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    ABSTRACT: Background Allergic rhinitis is a global health problem that is often treated with homeopathy. The objective of this review will be to evaluate the effectiveness of homeopathic treatment of allergic rhinitis. Methods/Design The authors will conduct a systematic review. We will search Medline, CENTRAL, CINAHL, EMBASE, AMED, CAM-Quest, Google Scholar and reference lists of identified studies up to December 2013. The review will include randomized controlled trials that evaluate homeopathic treatment of allergic rhinitis. Studies with participants of all ages, with acute or chronic comorbidities will be included. Patients with immunodeficiency will not be included. The diagnosis will be based on the published guidelines of diagnosis and classification. Studies of all homeopathy modalities (clinical, complex and classical homeopathy, and isopathy) will be included. We will include trials with both active controls (conventional therapy, standard care) and placebo controls. The primary outcomes are: an improvement of global symptoms recorded in validated daily or weekly diaries and any scores from validated visual analogue scales; the total Quality of Life Score (such as the Juniper RQLQ);individual symptoms scores which include any appropriate measures of nasal obstruction, runny nose, sneezing, itching, and eye symptoms; and number of days requiring medication. Secondary outcomes selected will include serum immunoglobin E (IgE) levels, individual ocular symptoms, adverse events, and the use of rescue medication. Treatment effects will be measured by calculating the mean difference and the standardized mean difference with 95% confidence interval (CI) for continuous data. Risk ratio or, if feasible, odds ratio will be calculated with 95% CI for dichotomous data. After assessing clinical and statistical heterogeneity, meta-analysis will be performed, if appropriate. The individual participant will be the unit of analysis. Descriptive information on missing data will be included about participants missing due to drop out, whether there was intention to treat or per protocol analysis and missing statistics. A number of subgroups, homeopathic potency, age groups, and types of allergic rhinitis (seasonal or perennial) will be analyzed. Sensitivity analysis will be performed to explore the impact of risk of bias on overall treatment effect. Systematic review registration PROSPERO CRD42013006741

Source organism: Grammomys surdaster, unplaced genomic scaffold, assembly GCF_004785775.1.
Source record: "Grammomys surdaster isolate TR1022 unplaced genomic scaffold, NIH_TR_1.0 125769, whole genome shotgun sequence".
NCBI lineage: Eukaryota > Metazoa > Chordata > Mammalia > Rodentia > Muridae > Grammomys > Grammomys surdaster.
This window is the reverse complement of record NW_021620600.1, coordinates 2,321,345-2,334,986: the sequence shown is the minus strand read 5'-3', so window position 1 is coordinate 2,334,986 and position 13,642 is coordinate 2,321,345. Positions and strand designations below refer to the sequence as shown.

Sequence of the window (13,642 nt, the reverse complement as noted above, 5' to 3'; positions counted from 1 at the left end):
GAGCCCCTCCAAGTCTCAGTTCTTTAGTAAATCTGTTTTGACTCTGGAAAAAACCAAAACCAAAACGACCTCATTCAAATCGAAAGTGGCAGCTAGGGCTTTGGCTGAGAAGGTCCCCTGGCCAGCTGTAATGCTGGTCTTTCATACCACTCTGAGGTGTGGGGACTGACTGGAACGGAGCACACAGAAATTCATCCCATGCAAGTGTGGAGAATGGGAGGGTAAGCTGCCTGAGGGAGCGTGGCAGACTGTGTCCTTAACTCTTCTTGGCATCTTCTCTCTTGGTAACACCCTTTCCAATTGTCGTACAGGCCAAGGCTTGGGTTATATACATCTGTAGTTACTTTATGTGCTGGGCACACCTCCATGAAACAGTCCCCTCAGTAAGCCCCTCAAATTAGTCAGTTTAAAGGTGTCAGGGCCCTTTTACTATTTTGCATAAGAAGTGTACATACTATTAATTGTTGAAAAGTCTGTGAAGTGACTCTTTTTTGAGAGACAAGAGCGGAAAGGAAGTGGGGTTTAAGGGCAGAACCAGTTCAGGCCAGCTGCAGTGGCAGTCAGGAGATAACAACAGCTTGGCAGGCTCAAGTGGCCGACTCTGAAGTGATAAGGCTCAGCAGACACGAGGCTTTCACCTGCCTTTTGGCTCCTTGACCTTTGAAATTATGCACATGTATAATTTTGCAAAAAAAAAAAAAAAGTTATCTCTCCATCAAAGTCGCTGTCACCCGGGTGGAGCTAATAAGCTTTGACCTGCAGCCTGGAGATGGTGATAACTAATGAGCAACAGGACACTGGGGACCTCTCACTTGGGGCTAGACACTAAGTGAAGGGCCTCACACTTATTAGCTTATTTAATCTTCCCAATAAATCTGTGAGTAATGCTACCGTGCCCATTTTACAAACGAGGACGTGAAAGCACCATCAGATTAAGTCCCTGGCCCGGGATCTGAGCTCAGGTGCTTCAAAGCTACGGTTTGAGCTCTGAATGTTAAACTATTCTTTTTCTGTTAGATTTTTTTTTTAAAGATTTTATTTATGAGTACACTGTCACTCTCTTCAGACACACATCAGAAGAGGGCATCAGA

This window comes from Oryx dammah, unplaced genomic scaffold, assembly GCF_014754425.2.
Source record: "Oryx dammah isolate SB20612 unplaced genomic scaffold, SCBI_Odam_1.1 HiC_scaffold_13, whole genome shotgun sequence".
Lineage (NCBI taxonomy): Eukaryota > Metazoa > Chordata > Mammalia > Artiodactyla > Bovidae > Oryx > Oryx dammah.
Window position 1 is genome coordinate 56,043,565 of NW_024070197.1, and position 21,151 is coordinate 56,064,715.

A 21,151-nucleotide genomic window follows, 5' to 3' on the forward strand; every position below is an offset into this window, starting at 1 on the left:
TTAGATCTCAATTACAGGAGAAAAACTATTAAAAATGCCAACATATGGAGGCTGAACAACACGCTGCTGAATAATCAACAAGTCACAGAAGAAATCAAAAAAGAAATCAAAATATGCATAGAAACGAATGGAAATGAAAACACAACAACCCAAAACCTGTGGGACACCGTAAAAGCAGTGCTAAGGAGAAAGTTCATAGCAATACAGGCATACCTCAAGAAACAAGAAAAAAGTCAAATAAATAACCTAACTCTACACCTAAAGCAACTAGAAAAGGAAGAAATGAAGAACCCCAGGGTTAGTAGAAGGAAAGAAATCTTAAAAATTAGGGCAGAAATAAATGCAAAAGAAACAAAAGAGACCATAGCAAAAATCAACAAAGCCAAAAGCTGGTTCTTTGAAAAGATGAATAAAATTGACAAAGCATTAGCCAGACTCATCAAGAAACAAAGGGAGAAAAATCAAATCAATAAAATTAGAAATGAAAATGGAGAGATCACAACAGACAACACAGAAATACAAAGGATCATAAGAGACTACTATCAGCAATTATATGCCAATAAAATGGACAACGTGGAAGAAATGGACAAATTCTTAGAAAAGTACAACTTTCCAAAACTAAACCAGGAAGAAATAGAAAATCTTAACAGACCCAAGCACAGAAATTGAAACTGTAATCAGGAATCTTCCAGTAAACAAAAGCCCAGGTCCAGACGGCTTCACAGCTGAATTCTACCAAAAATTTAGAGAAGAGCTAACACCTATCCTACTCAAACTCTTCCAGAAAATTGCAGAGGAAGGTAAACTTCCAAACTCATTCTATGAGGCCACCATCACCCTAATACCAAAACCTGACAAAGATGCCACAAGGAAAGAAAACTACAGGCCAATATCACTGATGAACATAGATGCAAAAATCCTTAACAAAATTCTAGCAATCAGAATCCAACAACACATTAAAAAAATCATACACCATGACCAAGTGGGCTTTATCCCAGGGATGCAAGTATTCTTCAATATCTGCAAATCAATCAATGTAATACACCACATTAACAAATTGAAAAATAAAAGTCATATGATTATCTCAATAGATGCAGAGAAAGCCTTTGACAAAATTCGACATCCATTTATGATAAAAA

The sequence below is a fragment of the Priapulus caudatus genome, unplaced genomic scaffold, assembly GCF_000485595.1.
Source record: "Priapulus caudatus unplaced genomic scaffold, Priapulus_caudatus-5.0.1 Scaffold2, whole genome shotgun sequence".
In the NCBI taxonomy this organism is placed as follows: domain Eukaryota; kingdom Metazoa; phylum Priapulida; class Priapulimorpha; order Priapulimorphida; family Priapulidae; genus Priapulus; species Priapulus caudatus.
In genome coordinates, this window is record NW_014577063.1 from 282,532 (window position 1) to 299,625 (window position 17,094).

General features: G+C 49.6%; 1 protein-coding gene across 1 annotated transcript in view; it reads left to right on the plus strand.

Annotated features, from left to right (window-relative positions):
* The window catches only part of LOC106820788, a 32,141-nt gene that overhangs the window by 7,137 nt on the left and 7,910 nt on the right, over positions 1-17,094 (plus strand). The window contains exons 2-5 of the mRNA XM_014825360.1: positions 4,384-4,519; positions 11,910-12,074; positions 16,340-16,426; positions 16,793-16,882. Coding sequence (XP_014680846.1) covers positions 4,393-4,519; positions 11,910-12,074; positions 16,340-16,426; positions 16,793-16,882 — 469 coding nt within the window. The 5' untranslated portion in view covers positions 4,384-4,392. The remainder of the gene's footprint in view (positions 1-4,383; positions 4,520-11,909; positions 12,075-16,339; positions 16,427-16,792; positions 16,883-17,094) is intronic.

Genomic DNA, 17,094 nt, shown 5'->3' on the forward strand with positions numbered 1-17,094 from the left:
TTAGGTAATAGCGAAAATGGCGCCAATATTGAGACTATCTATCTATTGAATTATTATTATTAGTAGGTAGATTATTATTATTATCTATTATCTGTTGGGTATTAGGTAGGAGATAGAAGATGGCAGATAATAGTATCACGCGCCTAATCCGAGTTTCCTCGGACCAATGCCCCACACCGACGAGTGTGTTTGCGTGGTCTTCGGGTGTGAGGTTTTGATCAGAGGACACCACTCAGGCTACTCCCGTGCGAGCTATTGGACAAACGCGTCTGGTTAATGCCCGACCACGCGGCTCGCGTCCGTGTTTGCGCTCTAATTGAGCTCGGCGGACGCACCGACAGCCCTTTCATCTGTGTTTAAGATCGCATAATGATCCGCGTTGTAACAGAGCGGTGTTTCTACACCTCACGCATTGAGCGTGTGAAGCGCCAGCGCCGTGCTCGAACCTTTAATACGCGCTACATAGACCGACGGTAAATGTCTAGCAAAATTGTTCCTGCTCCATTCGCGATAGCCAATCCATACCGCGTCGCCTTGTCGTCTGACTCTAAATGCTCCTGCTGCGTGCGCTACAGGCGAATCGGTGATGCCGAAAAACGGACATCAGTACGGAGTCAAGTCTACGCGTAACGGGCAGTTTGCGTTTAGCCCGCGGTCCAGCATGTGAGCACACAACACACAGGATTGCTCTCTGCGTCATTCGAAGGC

Systematic Reviews 06/2014; 3(1):59. DOI:10.1186/2046-4053-3-59
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    • "Thus, it was demonstrated that 40% of the American population uses CAM, 17% of which uses it for treating otorhinolaryngologic diseases [7]. However, so far no general recommendation for the use of CAM can be given by ARIA guidelines as ambiguous study results are available [8]. "